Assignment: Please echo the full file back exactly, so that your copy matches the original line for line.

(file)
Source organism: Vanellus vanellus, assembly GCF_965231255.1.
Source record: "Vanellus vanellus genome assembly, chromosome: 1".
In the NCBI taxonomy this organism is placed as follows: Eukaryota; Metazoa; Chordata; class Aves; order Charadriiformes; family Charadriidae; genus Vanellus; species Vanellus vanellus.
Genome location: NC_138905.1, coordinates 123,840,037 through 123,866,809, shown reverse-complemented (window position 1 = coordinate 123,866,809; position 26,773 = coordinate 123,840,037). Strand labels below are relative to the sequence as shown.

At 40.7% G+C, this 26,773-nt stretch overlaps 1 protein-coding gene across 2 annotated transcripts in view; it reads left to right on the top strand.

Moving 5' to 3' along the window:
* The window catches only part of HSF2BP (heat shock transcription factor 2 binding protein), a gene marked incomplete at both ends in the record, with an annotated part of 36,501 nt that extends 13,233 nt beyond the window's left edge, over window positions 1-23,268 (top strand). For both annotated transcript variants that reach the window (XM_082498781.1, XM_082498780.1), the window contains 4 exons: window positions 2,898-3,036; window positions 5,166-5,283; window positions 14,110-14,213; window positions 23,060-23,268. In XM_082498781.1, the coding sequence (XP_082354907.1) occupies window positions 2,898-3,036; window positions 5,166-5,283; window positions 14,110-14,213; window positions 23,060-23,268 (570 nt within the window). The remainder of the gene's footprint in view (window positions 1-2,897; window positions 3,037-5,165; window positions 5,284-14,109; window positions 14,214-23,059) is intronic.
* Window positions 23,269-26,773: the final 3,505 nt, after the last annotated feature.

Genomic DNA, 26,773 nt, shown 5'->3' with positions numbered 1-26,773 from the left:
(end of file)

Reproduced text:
Source organism: Vanellus vanellus, assembly GCF_965231255.1.
Source record: "Vanellus vanellus genome assembly, chromosome: 1".
In the NCBI taxonomy this organism is placed as follows: Eukaryota; Metazoa; Chordata; class Aves; order Charadriiformes; family Charadriidae; genus Vanellus; species Vanellus vanellus.
Genome location: NC_138905.1, coordinates 123,840,037 through 123,866,809, shown reverse-complemented (window position 1 = coordinate 123,866,809; position 26,773 = coordinate 123,840,037). Strand labels below are relative to the sequence as shown.

At 40.7% G+C, this 26,773-nt stretch overlaps 1 protein-coding gene across 2 annotated transcripts in view; it reads left to right on the top strand.

Moving 5' to 3' along the window:
* The window catches only part of HSF2BP (heat shock transcription factor 2 binding protein), a gene marked incomplete at both ends in the record, with an annotated part of 36,501 nt that extends 13,233 nt beyond the window's left edge, over window positions 1-23,268 (top strand). For both annotated transcript variants that reach the window (XM_082498781.1, XM_082498780.1), the window contains 4 exons: window positions 2,898-3,036; window positions 5,166-5,283; window positions 14,110-14,213; window positions 23,060-23,268. In XM_082498781.1, the coding sequence (XP_082354907.1) occupies window positions 2,898-3,036; window positions 5,166-5,283; window positions 14,110-14,213; window positions 23,060-23,268 (570 nt within the window). The remainder of the gene's footprint in view (window positions 1-2,897; window positions 3,037-5,165; window positions 5,284-14,109; window positions 14,214-23,059) is intronic.
* Window positions 23,269-26,773: the final 3,505 nt, after the last annotated feature.

Genomic DNA, 26,773 nt, shown 5'->3' with positions numbered 1-26,773 from the left: